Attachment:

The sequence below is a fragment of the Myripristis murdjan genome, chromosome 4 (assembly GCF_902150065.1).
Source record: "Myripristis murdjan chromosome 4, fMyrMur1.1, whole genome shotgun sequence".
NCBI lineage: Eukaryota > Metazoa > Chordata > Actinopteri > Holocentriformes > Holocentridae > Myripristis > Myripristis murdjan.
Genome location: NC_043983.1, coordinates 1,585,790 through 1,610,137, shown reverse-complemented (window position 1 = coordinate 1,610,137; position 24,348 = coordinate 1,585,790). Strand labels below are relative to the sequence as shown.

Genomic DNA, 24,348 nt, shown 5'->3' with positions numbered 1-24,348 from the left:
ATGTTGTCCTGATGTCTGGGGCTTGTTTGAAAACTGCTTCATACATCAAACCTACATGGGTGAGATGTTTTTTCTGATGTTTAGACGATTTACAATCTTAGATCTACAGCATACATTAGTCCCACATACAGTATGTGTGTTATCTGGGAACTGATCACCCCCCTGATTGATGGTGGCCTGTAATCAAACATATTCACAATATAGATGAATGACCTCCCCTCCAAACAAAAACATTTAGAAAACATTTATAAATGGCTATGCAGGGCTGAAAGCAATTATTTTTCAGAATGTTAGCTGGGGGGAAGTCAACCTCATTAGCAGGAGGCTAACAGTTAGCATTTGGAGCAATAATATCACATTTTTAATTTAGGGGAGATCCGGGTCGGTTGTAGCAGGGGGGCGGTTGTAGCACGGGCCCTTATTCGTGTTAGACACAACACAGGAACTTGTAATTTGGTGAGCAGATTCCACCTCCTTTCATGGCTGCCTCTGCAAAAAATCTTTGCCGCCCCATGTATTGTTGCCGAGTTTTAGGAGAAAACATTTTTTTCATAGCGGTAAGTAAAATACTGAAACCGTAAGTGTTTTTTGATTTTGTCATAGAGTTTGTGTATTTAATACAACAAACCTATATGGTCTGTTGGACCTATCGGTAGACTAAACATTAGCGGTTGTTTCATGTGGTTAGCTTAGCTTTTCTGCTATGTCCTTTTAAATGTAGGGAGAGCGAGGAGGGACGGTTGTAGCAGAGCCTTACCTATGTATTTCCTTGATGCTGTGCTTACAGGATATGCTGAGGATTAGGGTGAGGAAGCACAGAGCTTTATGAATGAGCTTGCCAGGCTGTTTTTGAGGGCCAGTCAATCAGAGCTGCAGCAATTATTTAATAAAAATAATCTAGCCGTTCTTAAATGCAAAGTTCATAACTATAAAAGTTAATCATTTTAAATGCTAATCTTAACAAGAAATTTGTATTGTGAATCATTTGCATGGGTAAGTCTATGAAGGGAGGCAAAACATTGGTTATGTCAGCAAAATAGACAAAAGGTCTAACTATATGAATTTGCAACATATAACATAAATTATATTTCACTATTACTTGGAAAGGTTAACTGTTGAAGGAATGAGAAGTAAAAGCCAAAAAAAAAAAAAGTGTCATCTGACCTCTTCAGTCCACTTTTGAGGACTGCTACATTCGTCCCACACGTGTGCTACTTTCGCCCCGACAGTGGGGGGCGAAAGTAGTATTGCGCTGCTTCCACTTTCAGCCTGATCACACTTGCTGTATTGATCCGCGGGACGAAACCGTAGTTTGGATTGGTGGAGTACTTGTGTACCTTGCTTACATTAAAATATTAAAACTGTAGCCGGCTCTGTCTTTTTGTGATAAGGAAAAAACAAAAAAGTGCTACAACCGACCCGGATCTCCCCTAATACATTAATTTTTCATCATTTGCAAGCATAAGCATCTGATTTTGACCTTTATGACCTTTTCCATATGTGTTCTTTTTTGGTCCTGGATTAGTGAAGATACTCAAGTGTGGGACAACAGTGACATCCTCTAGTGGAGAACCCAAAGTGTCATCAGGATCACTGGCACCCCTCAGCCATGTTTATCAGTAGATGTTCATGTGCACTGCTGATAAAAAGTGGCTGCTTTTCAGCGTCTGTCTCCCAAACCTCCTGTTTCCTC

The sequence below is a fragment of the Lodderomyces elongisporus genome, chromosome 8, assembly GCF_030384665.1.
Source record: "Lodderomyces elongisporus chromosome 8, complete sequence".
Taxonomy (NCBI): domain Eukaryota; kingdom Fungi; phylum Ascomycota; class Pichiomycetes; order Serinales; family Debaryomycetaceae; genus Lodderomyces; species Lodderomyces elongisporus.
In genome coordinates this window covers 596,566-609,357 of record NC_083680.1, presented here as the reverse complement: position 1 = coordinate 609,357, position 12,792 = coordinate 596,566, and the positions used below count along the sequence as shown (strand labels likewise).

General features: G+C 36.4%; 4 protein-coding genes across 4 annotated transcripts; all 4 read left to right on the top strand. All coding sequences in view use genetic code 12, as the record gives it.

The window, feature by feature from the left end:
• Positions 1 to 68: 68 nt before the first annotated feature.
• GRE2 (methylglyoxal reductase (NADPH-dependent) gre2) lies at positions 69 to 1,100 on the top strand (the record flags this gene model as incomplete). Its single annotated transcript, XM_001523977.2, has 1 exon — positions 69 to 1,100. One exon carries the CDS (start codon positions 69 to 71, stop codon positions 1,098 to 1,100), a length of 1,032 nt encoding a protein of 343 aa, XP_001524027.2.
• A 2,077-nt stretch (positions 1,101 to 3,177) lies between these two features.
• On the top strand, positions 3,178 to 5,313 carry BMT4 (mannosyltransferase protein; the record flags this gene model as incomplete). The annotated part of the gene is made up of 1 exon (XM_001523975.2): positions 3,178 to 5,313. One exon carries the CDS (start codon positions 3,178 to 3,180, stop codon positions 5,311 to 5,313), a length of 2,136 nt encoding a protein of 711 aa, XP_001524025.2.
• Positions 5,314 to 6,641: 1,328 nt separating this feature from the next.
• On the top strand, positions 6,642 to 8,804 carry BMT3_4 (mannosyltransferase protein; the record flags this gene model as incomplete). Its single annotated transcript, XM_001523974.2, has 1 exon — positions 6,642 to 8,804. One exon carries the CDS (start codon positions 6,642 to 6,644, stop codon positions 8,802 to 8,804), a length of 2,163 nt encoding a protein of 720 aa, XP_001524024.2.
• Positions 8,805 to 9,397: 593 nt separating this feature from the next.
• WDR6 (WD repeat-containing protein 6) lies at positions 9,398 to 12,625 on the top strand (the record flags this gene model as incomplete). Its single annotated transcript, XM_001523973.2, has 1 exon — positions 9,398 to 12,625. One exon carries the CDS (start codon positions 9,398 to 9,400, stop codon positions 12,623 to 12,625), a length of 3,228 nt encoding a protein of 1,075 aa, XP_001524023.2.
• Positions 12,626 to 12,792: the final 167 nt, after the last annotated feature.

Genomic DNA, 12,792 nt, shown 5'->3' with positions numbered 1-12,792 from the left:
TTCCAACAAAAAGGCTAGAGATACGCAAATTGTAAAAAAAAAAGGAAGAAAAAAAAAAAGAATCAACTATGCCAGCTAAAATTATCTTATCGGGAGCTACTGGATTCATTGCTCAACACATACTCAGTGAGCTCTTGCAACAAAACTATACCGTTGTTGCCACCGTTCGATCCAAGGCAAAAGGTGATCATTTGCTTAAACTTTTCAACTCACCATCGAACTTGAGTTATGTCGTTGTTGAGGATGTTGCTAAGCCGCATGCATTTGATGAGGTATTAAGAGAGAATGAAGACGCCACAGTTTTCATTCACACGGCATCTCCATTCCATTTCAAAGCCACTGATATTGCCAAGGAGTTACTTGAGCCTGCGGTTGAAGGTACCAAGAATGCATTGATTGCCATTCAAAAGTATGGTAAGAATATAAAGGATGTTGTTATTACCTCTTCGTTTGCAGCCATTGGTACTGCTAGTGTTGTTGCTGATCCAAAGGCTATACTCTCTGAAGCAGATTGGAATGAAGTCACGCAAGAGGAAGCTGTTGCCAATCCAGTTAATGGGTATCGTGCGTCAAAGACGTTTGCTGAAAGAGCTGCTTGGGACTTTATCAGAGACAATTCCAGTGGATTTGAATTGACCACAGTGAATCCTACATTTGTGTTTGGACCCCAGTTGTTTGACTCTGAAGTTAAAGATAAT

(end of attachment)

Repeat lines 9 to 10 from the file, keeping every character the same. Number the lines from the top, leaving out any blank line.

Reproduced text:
Taxonomy (NCBI): domain Eukaryota; kingdom Fungi; phylum Ascomycota; class Pichiomycetes; order Serinales; family Debaryomycetaceae; genus Lodderomyces; species Lodderomyces elongisporus.
In genome coordinates this window covers 596,566-609,357 of record NC_083680.1, presented here as the reverse complement: position 1 = coordinate 609,357, position 12,792 = coordinate 596,566, and the positions used below count along the sequence as shown (strand labels likewise).